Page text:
The film screenplay was adapted by Dalton Trumbo, another Communist.  Trumbo spent 11 years in prison for contempt of congress for refusing to testify before the House Un-American Activities Committee.  Spartacus was the first film he was credited with writing after the blacklist. (Thoigh he had written many just denied credit.) He was proud of having killed films in Hollywood that were deemed anti-communist.

I have no doubt that if either man was still alive today they would happy tell Ms. Malkin that in their view she and her fellow conservatives are more aligned with Marcus Licinius Crassus than with the workers uprising symbolized by the slave revolt in Spartacus. (To be clear I am not a communists and I ignore the communist allegory of Spartacus, but then I am not trying to lift the film for my own political ends either.)

I am deeply amused by the irony that a communist hater is aligning herself with communist writers and with what they saw as communist characters.


Databasin’ fool

So I have spent a few hours this morning databasing my DVD/Blu-ray collection.  I have according to the database 222 movies in my collection, but this number is not completely accurate. The database software counts boxed sets as a single entry, so for example my boxed set of the Star Wars movies is one entry, but it has three movies.

Given that my feature film count is closed to 290 from boxed sets. (The el cheapo 50 ‘classic’ horror films bosted that count by 49 alone.)

The database software is Movie Collector and I love it. After the jump is a screen capture of what it looks like. The software cost me $30 so it is not pricey. You can enter films by title, barcode number (typing it in by hand) or by scanning the barcode on the box of the DVD/Blu-ray. I bought a cheap barcode scanner off Ebay ($8) and it took me just a couple of hours to enter all the films. Continue reading Databasin’ fool


Sunday Night Movie: 2012

So being a fan os disaster movies, and to a somewhat lesser degree a fan of disastrous movies, withe the release of 2012 on Blu-ray I had to make that movie my Sunday Night Movie this week. (before anyone thinks I slipped a cam and actually bought the Blu-ray, I ordered it via Netflix.  That’s one of the reasons I have Netflix, so I can see movies I would not ordinarily pay for.)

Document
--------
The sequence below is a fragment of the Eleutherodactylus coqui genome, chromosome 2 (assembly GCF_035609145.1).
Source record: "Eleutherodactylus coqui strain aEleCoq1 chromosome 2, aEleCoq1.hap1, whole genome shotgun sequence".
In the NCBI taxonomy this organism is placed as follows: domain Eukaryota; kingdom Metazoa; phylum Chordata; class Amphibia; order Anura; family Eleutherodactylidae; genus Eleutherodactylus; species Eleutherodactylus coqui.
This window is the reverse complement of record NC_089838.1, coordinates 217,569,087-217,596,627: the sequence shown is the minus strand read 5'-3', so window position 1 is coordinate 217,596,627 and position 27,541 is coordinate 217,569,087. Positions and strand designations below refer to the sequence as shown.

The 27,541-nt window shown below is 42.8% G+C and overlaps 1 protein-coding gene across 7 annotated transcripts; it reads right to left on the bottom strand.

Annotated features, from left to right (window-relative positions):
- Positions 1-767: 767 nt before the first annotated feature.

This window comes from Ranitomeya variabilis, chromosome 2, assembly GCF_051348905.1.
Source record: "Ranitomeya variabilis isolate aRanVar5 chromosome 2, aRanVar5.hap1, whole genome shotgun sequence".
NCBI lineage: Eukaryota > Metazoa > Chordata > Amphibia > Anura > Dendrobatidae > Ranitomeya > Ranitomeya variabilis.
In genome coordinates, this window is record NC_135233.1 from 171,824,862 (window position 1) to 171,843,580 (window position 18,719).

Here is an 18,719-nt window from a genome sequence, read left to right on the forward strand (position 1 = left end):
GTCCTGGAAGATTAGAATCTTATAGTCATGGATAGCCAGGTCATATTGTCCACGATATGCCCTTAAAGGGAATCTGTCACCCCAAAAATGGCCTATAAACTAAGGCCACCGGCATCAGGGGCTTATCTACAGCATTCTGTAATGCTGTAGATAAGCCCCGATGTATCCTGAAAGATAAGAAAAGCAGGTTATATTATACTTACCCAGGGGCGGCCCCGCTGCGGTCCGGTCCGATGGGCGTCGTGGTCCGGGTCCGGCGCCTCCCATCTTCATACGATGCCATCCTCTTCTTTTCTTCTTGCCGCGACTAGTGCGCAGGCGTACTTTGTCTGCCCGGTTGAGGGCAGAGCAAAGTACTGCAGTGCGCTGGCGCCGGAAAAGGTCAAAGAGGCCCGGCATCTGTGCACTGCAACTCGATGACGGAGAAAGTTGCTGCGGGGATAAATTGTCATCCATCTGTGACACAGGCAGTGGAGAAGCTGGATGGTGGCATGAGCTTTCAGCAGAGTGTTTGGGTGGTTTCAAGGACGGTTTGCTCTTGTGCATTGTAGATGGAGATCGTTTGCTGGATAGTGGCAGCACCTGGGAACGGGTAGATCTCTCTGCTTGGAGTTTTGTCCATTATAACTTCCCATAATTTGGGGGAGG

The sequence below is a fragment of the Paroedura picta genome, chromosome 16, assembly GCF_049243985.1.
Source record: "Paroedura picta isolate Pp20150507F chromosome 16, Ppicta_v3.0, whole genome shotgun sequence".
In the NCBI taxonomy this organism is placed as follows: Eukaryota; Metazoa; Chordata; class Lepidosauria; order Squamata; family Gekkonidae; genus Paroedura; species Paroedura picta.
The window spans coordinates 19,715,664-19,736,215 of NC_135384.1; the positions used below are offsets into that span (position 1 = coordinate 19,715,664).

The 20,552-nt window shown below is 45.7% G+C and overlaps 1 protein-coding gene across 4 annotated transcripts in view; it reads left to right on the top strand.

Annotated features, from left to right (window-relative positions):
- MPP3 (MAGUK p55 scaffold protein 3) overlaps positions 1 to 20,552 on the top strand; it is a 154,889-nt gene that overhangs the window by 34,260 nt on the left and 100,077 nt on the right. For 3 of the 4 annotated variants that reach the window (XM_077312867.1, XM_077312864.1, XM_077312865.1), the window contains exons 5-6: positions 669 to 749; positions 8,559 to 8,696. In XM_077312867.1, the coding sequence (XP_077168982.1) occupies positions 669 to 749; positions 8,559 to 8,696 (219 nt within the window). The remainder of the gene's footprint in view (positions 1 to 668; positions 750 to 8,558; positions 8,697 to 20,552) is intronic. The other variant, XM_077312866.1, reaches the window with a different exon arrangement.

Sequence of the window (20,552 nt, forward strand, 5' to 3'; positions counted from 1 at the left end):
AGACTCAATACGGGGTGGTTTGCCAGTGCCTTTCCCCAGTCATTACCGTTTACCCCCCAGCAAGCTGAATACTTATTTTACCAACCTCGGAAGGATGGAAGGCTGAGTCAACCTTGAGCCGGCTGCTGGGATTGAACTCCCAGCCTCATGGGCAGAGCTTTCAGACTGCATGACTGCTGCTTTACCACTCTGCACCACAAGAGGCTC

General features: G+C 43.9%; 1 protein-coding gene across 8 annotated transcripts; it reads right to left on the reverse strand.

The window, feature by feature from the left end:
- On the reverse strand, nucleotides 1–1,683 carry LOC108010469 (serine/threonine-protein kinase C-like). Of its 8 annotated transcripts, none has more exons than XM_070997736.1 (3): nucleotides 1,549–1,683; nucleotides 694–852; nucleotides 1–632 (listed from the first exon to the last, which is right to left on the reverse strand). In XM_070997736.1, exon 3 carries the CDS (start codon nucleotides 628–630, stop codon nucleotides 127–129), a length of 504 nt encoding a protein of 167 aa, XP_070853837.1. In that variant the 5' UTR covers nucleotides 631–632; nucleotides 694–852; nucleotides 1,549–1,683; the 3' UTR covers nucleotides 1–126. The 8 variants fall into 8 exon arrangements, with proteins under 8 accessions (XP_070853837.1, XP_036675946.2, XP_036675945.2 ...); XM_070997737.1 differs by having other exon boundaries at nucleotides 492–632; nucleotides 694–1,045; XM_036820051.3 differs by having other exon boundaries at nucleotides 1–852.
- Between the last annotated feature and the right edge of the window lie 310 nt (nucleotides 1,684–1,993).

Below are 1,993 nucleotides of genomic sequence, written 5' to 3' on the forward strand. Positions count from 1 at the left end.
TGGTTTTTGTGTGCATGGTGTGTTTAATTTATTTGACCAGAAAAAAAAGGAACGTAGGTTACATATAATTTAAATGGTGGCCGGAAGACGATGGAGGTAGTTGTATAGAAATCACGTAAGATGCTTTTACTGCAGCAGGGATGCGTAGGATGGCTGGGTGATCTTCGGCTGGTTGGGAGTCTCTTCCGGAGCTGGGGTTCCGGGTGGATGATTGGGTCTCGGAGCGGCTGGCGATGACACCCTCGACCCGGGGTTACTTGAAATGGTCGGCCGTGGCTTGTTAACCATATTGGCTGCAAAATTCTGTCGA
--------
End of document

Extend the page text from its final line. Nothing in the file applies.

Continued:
As I have said in other posts I thin Roland Emmerich is in a race with Michael Bay as to who can make more stupid movie. After Michael Bay raised the stakes with Transformers : Revenge Of The Fallen, Emmerich had no option but to go all in with 2012.

Like all really classy disaster movies this one has a diverse cast from all sorts of walks of life caught up in the disaster. They struggle to survive, many failing and ending up in either noble moving deaths if they were likable characters, or ironic fitting deaths if they were jerks. There isn’t a single surprise in this entire films save for the level of stupid.

For example, the scene picture above. Jackson Curtis (John Cusack) failed writer whose HARDBACK book sold less than 500 copies (a face many people know in the film, no matter how divorced those characters may be from the publishing business.) is running to catch the plane with his ex-wife, two kids, and their new step-dad in order to escape the eruption of the super volcano beneath Yellowstone National Park. Behind the character is the slowest pyroclastic flow in the recorded history of vulcanology. In real life this effect can have speeds up to 750 km/hour. Jackson has managed to outrun the bit of disaster in an old RV. Crashed the RV into a fissure from the eruption, climb out of the fissure, chase down the plane with family et al aboard, and still manage to escape the deadly winds, pressure, and temperatures of up to 1000 degrees C. Now to paraphrase Morbius from Forbidden Planet: Prepare your minds for a new scale of stupidity values. What I just describe was the most CREDIBLE disaster/action/escape sequence in the whole film.

I laughed my way, and I mean that quite literally laughing out loud, through this entire movie. From the ridiculous  psuedo-science (Sub-atomic particles do NOT mutate Mr. emmerich, they decay.) to the ignoring of the vast distances involved this film gets everything wrong and does it in the most over the top manner imaginable.

It is filled with stock character, not one of which has any spark of originality and life. It ignores the consequences of its own stupid actions and stands.  SPOILER ALERT.

Continue reading Sunday Night Movie: 2012


Sunday Night Movie: Casino Royale(2006)

So, one the gifts I got for Christmas was a gift card to Borders. Now, as regular readers of the blatherings know I have purchased an ebook reader in 2009 and so I have transitioned to e-books for my pleasure reading.

Sunday I was at Borders with my sweetie-wife and I used the gift card to upgrade my DVD of Casino Royale to a blu-ray collectors edition of Casino Royale.  I got a much better picture and sound quality and additional bonus feature. Which is like crack to me.